Remains Of A Three Legged Stool

Dear Members of Congress,

Thank you for taking the time to fight over the renewal of the terrorist surveillance law. You know, the one that gives all oversight for executive branch spy agencies eavesdropping to the executive branch (seems a bit circular, no?). The Senate guys among you have decided to agree with the Exec that it takes too long to get an emergency court order to spy on people in the U.S. Despite the lack of any real examples that support that assumption. Maybe just a gut feeling?

We know that the executive branch thinks this is a good idea–heck, they proposed it! And the judicial branch doesn’t have a say. So, it’s up to you in the legislative branch to do your job and provide a check and balance to the executive branch by letting the judicial branch do their job.

I know, when the President says TERRORIST the knee-jerk reaction is to buckle to whatever formula he proposes. But you guys need to remember that the Prez is not boss over you.

According to the first three articles of our nation’s founding rules, there are three equally powered branches of our government. And, through the separation–and interleaving–of powers as conceived by James Madison and Co, there exists a precarious balance of power.

I believe Madison when he says it’s pretty important to have judicial oversight of the executive branch. It’s the legislative branch can see that this happens. My dearest Members of Congress, any abdication of your constitutional role–to the manipulations of an increasingly imperial president–means that you are weakening the judicial leg of the stool, as well as your own.

Our government can’t stand on only one leg. So stand up yourselves and prop up the wobbly judicial checks on the executive before the stool collapses.

Doc Think


Turns out that the 12-year old isn’t allowed to touch the snow while at school. Even when they are on the playground for recess. Even when there is wonderful packing-style snow all over the place.

No snow touching.

Now I got the other touching thing, and watching out where the huskies go, but no touching snow?

“Why?” you ask.

Well, because you might put your eye out, of course!

We have really become a very scared people. And not just terror-wise. We have adopted these zero tolerance modes to protect ourselves and our kids–and the insurance premiums of schools, government, stores, etc.

We warn people that coffee is hot. We don’t allow kids to bring in sunscreen to pre-school without a waiver. We make toddlers take off their shoes and coats and take them out of their mom’s arms before being screened for explosives. And we don’t let them touch snow.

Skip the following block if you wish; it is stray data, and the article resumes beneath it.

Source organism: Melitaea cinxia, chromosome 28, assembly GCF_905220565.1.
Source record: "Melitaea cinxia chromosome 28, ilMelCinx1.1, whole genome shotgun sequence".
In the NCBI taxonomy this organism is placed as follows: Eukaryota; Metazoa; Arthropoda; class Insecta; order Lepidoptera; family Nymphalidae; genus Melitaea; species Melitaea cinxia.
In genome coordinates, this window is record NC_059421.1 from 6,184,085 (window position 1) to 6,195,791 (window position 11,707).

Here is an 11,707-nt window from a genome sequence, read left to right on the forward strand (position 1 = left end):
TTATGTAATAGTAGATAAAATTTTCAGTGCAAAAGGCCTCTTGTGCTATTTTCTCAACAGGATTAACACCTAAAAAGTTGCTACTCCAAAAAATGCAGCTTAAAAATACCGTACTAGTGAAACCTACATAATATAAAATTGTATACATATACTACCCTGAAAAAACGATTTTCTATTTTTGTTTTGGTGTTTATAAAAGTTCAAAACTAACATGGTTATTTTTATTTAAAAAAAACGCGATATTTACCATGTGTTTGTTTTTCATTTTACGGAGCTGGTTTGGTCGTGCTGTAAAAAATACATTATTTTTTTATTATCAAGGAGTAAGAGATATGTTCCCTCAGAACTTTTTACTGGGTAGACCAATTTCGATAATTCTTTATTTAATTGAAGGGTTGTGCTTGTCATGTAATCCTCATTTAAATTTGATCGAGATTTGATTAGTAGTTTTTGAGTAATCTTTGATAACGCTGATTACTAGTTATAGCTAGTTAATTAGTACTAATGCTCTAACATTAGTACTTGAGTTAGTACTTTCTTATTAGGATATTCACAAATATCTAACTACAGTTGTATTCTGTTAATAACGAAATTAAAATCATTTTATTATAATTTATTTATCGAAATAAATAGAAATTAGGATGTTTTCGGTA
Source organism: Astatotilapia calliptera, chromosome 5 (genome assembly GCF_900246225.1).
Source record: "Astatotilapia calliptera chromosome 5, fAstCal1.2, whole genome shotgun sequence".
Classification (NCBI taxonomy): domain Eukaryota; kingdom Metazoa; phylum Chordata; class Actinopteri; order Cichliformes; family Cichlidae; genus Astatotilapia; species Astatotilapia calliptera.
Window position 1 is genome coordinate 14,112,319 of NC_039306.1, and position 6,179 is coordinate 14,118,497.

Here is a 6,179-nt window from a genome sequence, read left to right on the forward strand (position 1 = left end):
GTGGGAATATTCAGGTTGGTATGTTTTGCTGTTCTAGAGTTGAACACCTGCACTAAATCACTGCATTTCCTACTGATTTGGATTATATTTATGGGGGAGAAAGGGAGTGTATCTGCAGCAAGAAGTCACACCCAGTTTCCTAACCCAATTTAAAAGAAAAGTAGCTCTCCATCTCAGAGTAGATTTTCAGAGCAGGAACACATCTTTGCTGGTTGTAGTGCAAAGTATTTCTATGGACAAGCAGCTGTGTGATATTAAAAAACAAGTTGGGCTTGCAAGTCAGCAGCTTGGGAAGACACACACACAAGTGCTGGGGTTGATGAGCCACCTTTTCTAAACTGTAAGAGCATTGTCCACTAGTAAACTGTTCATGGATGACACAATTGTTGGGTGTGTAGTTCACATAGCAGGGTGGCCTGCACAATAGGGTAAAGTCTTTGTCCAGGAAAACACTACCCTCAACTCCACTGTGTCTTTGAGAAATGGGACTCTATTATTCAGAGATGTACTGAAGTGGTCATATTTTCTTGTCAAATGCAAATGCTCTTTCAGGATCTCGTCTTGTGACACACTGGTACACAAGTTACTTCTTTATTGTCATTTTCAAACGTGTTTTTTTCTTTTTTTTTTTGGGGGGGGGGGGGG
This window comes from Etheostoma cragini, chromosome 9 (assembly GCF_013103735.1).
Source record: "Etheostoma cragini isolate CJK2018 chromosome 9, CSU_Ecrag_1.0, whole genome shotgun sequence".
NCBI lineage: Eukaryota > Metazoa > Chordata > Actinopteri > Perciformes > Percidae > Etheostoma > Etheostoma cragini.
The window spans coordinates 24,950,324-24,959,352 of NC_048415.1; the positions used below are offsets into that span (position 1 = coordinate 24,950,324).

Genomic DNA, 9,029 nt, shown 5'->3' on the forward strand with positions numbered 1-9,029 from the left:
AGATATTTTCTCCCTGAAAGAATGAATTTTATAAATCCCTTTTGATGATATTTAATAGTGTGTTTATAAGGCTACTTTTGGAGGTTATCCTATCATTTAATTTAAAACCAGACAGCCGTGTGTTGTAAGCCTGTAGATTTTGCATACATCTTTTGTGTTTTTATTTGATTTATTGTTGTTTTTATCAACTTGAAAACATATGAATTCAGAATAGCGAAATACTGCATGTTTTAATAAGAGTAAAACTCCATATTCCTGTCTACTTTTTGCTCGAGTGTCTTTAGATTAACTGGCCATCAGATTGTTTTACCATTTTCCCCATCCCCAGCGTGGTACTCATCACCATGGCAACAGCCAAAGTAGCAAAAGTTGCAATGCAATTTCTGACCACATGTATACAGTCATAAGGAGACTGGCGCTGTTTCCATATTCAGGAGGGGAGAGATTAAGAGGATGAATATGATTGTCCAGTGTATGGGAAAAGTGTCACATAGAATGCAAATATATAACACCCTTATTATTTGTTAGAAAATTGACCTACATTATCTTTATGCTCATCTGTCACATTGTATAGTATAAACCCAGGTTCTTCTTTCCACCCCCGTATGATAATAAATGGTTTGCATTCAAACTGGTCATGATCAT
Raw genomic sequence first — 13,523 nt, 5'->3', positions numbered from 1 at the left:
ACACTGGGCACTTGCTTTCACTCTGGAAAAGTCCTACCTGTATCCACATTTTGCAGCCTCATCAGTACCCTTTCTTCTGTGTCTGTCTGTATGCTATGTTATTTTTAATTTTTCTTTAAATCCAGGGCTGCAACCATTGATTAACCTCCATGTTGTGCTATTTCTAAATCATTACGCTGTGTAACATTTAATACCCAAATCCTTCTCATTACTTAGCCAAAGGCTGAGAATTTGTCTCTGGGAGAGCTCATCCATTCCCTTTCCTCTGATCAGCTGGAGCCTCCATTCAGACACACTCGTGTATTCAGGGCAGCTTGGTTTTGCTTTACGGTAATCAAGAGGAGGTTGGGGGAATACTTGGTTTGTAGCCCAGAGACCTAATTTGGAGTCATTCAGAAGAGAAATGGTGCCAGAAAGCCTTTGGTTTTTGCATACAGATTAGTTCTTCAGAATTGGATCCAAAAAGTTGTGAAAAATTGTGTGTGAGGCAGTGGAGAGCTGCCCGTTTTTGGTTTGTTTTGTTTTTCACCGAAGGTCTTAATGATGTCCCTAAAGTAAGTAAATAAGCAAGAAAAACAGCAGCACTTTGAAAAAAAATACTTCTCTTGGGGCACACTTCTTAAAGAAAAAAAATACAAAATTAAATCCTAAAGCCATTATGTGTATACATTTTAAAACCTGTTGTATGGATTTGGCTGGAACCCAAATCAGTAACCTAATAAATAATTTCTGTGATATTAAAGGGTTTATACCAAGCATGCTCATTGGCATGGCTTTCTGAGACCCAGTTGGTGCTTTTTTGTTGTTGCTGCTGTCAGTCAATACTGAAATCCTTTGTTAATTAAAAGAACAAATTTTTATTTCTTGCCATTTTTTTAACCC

Yet, there is no shielding from pictures of Britney’s privates (sorry, no link to that). Or from the graphic violence in video games marketed to kids. Or from the sexualization of little girls. And we are still afraid to protect kids from sexually transmitted diseases.

This seems squirrely. Do we want our kids’ in a plastic bubble to keep them safe? Do we give up control of our kids to the “media”?

Wait, I am losing track–should I be afraid? Should I be strong? And where on this spectrum is yellow snow?

BeanTown Keystone

It’s not so scary. That lite-brite image with the raised middle finger under the overpass.

Wasn’t so scary in New York where 41 of them caused no stir. Philly removed 56 without fanfare. Not so scary for the past few weeks in Los Angeles, Chicago, Atlanta, Seattle, Austin, San Francisco, and Philadelphia, according to Cartoon Network. And Portland police said they are leaving them up as long as they aren’t on municipal property. No investigation either, since they don’t see a crime being committed.

But somebody on Wednesday saw the lite-brite from a bus in Boston and reported it as a “suspicious” object. Makes sense. They saw something ductaped to a bridge and were concerned. Then the Boston police came in. And made such a ruckus. Blew some of the signs up. Closed roads and the Charles River. All because nobody in the investigation watches Adult Swim on Cartoon Network. If there was a twenty-something cop, they might have recognized the Mooninites. Try Flickr for some images, even images of the actual signs like this one from San Francisco uploaded Jan. 13.

But rather than admit that they went spaz, Boston and Mass. authorities are now trying to blame the two hapless local guys that were hired by some marketing firm to place the lite-brite promos.

The 15-year-old was a bit disturbed.

“I don’t think that I like that they got so worked up.”

He’s right. It wasn’t a terror threat. It was a marketing ploy. And it wasn’t a problem except that someone didn’t put the breaks on the frenzy–or didn’t take a step back to investigate the image. Don’t blame the slacker-type guys making a buck for the Boston over-reaction. Let them go! My advice to Beantown, back down quick and as quiet as you can.

Here’s the funniest part. The locals want to charge Turner Broadcast–parent of Cartoon Network–for the investigation. Given all the free word-of-mouth advertising, I think it’s a much better value than a Super Bowl ad. Going rate for one of those? $2.6 million for 30 seconds. Cost of the Boston police frenzy, more like $500K.